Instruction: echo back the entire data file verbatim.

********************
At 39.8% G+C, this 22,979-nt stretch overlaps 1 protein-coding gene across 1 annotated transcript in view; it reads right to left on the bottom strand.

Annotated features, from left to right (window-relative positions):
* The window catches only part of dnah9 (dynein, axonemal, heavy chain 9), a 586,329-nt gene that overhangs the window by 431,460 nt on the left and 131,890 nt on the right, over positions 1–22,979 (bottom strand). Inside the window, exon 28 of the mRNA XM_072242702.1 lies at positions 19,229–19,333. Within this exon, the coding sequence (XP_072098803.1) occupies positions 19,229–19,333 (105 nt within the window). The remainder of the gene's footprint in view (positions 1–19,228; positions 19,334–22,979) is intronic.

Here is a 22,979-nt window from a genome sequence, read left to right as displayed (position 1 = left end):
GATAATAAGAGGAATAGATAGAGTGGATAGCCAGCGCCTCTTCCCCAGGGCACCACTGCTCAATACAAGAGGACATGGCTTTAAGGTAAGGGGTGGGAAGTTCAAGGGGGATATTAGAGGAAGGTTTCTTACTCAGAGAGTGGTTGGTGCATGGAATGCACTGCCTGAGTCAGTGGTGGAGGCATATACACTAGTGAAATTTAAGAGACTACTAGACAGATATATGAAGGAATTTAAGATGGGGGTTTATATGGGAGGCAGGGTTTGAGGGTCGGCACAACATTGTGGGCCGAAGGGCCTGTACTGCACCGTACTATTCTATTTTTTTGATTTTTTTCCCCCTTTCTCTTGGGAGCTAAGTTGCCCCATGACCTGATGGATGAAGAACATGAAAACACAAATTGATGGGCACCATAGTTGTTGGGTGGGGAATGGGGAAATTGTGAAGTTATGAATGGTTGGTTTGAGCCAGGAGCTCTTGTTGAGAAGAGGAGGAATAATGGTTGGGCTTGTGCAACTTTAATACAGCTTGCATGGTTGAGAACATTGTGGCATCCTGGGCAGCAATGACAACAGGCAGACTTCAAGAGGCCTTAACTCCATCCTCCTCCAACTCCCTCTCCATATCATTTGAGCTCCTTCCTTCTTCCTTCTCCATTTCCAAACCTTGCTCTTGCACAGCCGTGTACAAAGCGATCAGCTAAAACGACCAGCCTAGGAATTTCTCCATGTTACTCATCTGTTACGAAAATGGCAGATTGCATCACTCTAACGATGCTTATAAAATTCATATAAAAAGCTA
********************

At 39.8% G+C, this 22,979-nt stretch overlaps 1 protein-coding gene across 1 annotated transcript in view; it reads right to left on the bottom strand.

Annotated features, from left to right (window-relative positions):
* The window catches only part of dnah9 (dynein, axonemal, heavy chain 9), a 586,329-nt gene that overhangs the window by 431,460 nt on the left and 131,890 nt on the right, over positions 1–22,979 (bottom strand). Inside the window, exon 28 of the mRNA XM_072242702.1 lies at positions 19,229–19,333. Within this exon, the coding sequence (XP_072098803.1) occupies positions 19,229–19,333 (105 nt within the window). The remainder of the gene's footprint in view (positions 1–19,228; positions 19,334–22,979) is intronic.

Here is a 22,979-nt window from a genome sequence, read left to right as displayed (position 1 = left end):
GATAATAAGAGGAATAGATAGAGTGGATAGCCAGCGCCTCTTCCCCAGGGCACCACTGCTCAATACAAGAGGACATGGCTTTAAGGTAAGGGGTGGGAAGTTCAAGGGGGATATTAGAGGAAGGTTTCTTACTCAGAGAGTGGTTGGTGCATGGAATGCACTGCCTGAGTCAGTGGTGGAGGCATATACACTAGTGAAATTTAAGAGACTACTAGACAGATATATGAAGGAATTTAAGATGGGGGTTTATATGGGAGGCAGGGTTTGAGGGTCGGCACAACATTGTGGGCCGAAGGGCCTGTACTGCACCGTACTATTCTATTTTTTTGATTTTTTTCCCCCTTTCTCTTGGGAGCTAAGTTGCCCCATGACCTGATGGATGAAGAACATGAAAACACAAATTGATGGGCACCATAGTTGTTGGGTGGGGAATGGGGAAATTGTGAAGTTATGAATGGTTGGTTTGAGCCAGGAGCTCTTGTTGAGAAGAGGAGGAATAATGGTTGGGCTTGTGCAACTTTAATACAGCTTGCATGGTTGAGAACATTGTGGCATCCTGGGCAGCAATGACAACAGGCAGACTTCAAGAGGCCTTAACTCCATCCTCCTCCAACTCCCTCTCCATATCATTTGAGCTCCTTCCTTCTTCCTTCTCCATTTCCAAACCTTGCTCTTGCACAGCCGTGTACAAAGCGATCAGCTAAAACGACCAGCCTAGGAATTTCTCCATGTTACTCATCTGTTACGAAAATGGCAGATTGCATCACTCTAACGATGCTTATAAAATTCATATAAAAAGCTA